Because we want to increase the likelihood that students will engage in learning and complete tasks, we should become skillful at selectively using student choice of activities, materials used to complete a task, or order in which tasks are completed. Students can also be given choices for with whom they work, where they will work, and what they can do once their task is complete. Offering student choice appears to help both with compliance and affect.
While all lessons or activities do not need to incorporate choices, using choice when it does not negatively impact the outcomes or learning will have broad impact and therefore, make it opportune in many situations.
As with activity sequencing, offering student choice can be used class-wide or with individual students. For example, choice may be offered to a class, group or an individual student that has multiple unfinished tasks. In these situations, offering choice on which task to do first increases the likelihood the work will be completed.
Providing students with a choice of activities, materials, grouping, etc. You will notice in this picture students are using different materials, working alone or with others, some are using technology. Standards-based teaching lends itself to offering choice. Think about the learning objective – if the goal is for the students to identify the states of matter, describe and give examples of each, could some students choose to write a short essay, while another might create in infographic, another record a podcast called, “What’s the matter?” and another create a video/narrated PowerPoint? Creating a rubric and ensuring students know the criteria, but have choices in how to meet it can be very effective.
Considerations for offering Student Choice:
- Type of activity or mode of the task (e.g., written, oral, project, etc.)
- Materials used to complete an assignment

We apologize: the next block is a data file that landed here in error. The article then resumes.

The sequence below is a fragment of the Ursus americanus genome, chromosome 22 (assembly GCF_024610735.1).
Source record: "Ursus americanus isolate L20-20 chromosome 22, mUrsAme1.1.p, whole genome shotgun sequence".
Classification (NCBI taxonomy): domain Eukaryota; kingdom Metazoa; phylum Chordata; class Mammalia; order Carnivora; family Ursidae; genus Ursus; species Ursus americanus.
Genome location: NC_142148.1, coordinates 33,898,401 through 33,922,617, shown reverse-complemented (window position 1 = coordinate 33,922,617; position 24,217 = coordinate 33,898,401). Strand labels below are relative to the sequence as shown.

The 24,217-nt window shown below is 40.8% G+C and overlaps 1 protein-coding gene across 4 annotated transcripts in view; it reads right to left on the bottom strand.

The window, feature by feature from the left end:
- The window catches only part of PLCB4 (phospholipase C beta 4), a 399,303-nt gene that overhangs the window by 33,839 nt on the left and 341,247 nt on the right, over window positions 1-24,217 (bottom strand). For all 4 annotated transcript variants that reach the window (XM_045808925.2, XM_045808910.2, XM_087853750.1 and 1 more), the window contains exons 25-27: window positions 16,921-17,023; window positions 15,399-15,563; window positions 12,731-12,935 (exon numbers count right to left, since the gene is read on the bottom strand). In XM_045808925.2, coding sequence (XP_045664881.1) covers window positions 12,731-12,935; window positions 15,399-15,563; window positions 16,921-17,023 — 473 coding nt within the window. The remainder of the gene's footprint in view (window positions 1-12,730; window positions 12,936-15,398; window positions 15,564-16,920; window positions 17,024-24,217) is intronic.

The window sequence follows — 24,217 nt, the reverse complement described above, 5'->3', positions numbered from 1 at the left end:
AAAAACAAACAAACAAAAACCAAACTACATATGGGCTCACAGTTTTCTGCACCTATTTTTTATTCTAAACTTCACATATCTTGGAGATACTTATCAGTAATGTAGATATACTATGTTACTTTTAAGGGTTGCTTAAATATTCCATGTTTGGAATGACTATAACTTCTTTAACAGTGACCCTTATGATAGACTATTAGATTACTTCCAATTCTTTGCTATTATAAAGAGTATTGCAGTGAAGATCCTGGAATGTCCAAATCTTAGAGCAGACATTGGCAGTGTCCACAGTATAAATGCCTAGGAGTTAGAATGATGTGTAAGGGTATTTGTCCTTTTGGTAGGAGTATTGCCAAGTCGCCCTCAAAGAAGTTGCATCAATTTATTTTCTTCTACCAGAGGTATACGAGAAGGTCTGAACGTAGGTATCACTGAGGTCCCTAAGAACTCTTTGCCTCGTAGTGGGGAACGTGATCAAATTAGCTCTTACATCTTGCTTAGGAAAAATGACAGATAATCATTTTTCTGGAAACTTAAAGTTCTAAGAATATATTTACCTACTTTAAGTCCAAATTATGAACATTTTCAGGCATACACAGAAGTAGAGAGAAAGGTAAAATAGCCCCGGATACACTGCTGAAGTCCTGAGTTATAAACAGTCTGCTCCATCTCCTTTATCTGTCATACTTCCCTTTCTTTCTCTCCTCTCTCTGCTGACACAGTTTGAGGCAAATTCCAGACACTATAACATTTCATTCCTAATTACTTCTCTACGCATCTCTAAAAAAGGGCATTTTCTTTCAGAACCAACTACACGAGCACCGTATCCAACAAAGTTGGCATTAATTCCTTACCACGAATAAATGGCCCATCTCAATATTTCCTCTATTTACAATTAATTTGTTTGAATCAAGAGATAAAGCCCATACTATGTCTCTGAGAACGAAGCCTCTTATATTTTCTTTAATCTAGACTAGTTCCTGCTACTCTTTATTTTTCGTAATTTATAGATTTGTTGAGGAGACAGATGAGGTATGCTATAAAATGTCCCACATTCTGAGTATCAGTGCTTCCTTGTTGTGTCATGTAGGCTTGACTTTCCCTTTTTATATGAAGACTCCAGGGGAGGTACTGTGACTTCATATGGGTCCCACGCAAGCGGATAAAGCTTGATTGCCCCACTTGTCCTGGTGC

- Order or sequence in which tasks are completed
- How the work will be done or with whom to work (e.g., work in a group, pairs, individually)
- Where to work
- What to do when task is done
Below is an example of how one teacher incorporated choice into a class-wide project:
Mr. Franklin knows that his students enjoy project-based activities that relate to their everyday lives. He also knows of students who love using technology rather than paper and pencil tasks. He considers his resources (e.g., available computers, physical space, staff, and time) and develops his plan carefully.
When presenting the new unit on recycling, Mr. Franklin offers students a choice of two activities: 1) plan a recycling program, or 2) develop a recycling survey. He has students vote on what activity they want to pursue that day. Students then divide into two groups according to their choice.
Mr. Franklin further gives his students choice by allowing group one to develop a recycling plan for either their classroom or neighborhood; group two can develop their own survey questions or browse the internet to search for other surveys to use as an example. He further allows students to select whether they prefer to work in their group, pairs, or individually. After these decisions are made, Mr. Franklin guides them to choose the materials they will need. For example, students can handwrite or use the computer.
When the work is completed and shared, Mr. Franklin asks students to write on a piece of paper what parts of the lesson they enjoyed most and why. He plans to use the feedback for future lesson planning.
(Adapted from Kern & State, 2009)
Do you use choice in your classroom? Are there ways that you could increase the opportunities for student choice without compromising learning outcomes?
Watch this video about the benefits of offering choice in a flexible classroom.
Colvin, G. (2009). Managing noncompliance and defiance in the classroom: A road map for teachers, specialists, and behavior support teams. Thousand Oaks, CA: Corwin Press.
Kern, L., & State, T. M. (2009). Incorporating choice and preferred activities into classwide instruction. Beyond Behavior, 18(2), 3-11.
The George Lucas Educational Foundation. (2015, August 04). Flexible classrooms: Providing the learning environment that kids need. Retrieved from https://www.edutopia.org/video/flexible-classrooms-providing-learning-environment-kids-need
MO SW-PBS Tier 1 Team Workbook 2018-19